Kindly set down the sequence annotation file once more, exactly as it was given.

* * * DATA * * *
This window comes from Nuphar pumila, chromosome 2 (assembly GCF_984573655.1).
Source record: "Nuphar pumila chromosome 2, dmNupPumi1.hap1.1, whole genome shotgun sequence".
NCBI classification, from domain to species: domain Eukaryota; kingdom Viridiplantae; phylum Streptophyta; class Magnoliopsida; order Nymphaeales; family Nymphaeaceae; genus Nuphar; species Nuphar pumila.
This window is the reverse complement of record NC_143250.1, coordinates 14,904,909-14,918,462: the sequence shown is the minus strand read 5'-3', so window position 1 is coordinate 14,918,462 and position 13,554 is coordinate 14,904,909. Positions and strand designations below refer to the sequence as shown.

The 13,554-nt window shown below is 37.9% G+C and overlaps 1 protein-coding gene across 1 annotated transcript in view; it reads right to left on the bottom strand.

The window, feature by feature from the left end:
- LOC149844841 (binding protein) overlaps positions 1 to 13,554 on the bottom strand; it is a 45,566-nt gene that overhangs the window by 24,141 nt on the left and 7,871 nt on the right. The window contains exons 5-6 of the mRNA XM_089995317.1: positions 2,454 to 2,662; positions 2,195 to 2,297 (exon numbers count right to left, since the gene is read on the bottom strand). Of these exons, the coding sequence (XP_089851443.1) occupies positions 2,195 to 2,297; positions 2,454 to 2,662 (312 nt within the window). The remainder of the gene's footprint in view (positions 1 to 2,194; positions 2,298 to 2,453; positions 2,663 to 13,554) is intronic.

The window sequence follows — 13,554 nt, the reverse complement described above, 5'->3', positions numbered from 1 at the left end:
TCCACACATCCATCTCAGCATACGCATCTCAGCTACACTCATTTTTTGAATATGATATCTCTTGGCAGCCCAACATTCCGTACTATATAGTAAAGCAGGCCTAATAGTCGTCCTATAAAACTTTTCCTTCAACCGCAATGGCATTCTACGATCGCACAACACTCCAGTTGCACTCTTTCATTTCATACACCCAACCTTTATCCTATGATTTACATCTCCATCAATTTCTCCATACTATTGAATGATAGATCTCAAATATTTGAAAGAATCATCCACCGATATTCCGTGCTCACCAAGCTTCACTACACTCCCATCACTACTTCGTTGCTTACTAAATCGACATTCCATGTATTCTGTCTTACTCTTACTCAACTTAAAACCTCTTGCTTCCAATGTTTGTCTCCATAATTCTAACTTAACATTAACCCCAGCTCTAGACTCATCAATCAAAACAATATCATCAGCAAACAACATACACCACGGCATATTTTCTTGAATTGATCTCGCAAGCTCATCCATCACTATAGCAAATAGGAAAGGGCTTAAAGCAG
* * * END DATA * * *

This window comes from Nuphar pumila, chromosome 2 (assembly GCF_984573655.1).
Source record: "Nuphar pumila chromosome 2, dmNupPumi1.hap1.1, whole genome shotgun sequence".
NCBI classification, from domain to species: domain Eukaryota; kingdom Viridiplantae; phylum Streptophyta; class Magnoliopsida; order Nymphaeales; family Nymphaeaceae; genus Nuphar; species Nuphar pumila.
This window is the reverse complement of record NC_143250.1, coordinates 14,904,909-14,918,462: the sequence shown is the minus strand read 5'-3', so window position 1 is coordinate 14,918,462 and position 13,554 is coordinate 14,904,909. Positions and strand designations below refer to the sequence as shown.

The 13,554-nt window shown below is 37.9% G+C and overlaps 1 protein-coding gene across 1 annotated transcript in view; it reads right to left on the bottom strand.

The window, feature by feature from the left end:
- LOC149844841 (binding protein) overlaps positions 1 to 13,554 on the bottom strand; it is a 45,566-nt gene that overhangs the window by 24,141 nt on the left and 7,871 nt on the right. The window contains exons 5-6 of the mRNA XM_089995317.1: positions 2,454 to 2,662; positions 2,195 to 2,297 (exon numbers count right to left, since the gene is read on the bottom strand). Of these exons, the coding sequence (XP_089851443.1) occupies positions 2,195 to 2,297; positions 2,454 to 2,662 (312 nt within the window). The remainder of the gene's footprint in view (positions 1 to 2,194; positions 2,298 to 2,453; positions 2,663 to 13,554) is intronic.

The window sequence follows — 13,554 nt, the reverse complement described above, 5'->3', positions numbered from 1 at the left end:
TCCACACATCCATCTCAGCATACGCATCTCAGCTACACTCATTTTTTGAATATGATATCTCTTGGCAGCCCAACATTCCGTACTATATAGTAAAGCAGGCCTAATAGTCGTCCTATAAAACTTTTCCTTCAACCGCAATGGCATTCTACGATCGCACAACACTCCAGTTGCACTCTTTCATTTCATACACCCAACCTTTATCCTATGATTTACATCTCCATCAATTTCTCCATACTATTGAATGATAGATCTCAAATATTTGAAAGAATCATCCACCGATATTCCGTGCTCACCAAGCTTCACTACACTCCCATCACTACTTCGTTGCTTACTAAATCGACATTCCATGTATTCTGTCTTACTCTTACTCAACTTAAAACCTCTTGCTTCCAATGTTTGTCTCCATAATTCTAACTTAACATTAACCCCAGCTCTAGACTCATCAATCAAAACAATATCATCAGCAAACAACATACACCACGGCATATTTTCTTGAATTGATCTCGCAAGCTCATCCATCACTATAGCAAATAGGAAAGGGCTTAAAGCAG